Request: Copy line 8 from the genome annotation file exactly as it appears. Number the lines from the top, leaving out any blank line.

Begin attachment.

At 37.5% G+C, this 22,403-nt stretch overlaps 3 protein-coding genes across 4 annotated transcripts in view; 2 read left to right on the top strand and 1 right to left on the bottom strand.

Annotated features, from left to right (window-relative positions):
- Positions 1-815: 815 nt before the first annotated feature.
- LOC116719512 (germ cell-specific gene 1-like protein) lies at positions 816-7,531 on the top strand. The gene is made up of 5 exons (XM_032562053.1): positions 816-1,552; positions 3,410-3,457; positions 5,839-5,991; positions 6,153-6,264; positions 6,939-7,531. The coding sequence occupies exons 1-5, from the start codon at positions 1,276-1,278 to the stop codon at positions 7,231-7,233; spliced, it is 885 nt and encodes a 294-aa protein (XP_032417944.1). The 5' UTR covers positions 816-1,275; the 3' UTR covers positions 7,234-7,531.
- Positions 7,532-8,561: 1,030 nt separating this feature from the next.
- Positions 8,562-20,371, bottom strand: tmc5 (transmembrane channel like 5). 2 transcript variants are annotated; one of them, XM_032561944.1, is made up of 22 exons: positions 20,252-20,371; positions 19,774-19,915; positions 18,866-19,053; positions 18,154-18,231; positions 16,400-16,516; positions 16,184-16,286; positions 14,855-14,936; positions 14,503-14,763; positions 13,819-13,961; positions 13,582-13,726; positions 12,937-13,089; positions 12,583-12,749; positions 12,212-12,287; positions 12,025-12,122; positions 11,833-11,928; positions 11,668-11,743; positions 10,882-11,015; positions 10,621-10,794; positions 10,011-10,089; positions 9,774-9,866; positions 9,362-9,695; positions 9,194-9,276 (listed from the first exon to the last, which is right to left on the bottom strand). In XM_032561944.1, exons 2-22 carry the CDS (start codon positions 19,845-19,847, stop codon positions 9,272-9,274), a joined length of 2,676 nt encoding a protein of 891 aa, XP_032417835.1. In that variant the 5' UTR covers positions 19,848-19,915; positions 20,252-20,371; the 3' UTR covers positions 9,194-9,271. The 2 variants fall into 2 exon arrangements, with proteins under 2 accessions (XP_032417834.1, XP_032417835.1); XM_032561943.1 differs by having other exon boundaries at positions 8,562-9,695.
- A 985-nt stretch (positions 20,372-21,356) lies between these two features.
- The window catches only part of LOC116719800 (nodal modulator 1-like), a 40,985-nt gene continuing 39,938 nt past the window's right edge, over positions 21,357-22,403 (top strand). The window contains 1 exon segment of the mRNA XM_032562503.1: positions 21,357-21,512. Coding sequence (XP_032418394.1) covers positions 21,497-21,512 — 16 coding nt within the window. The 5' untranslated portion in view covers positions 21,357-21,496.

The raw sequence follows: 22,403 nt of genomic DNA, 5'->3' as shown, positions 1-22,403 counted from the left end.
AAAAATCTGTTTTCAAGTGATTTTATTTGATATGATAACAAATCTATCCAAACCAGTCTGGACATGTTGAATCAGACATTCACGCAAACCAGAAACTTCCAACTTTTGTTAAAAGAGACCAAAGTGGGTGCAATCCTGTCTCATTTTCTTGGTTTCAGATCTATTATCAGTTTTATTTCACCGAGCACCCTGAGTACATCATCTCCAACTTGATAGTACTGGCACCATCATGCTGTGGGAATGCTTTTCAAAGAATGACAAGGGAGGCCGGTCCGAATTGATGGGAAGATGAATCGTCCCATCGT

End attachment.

- The window catches only part of LOC116719800 (nodal modulator 1-like), a 40,985-nt gene continuing 39,938 nt past the window's right edge, over positions 21,357-22,403 (top strand). The window contains 1 exon segment of the mRNA XM_032562503.1: positions 21,357-21,512. Coding sequence (XP_032418394.1) covers positions 21,497-21,512 — 16 coding nt within the window. The 5' untranslated portion in view covers positions 21,357-21,496.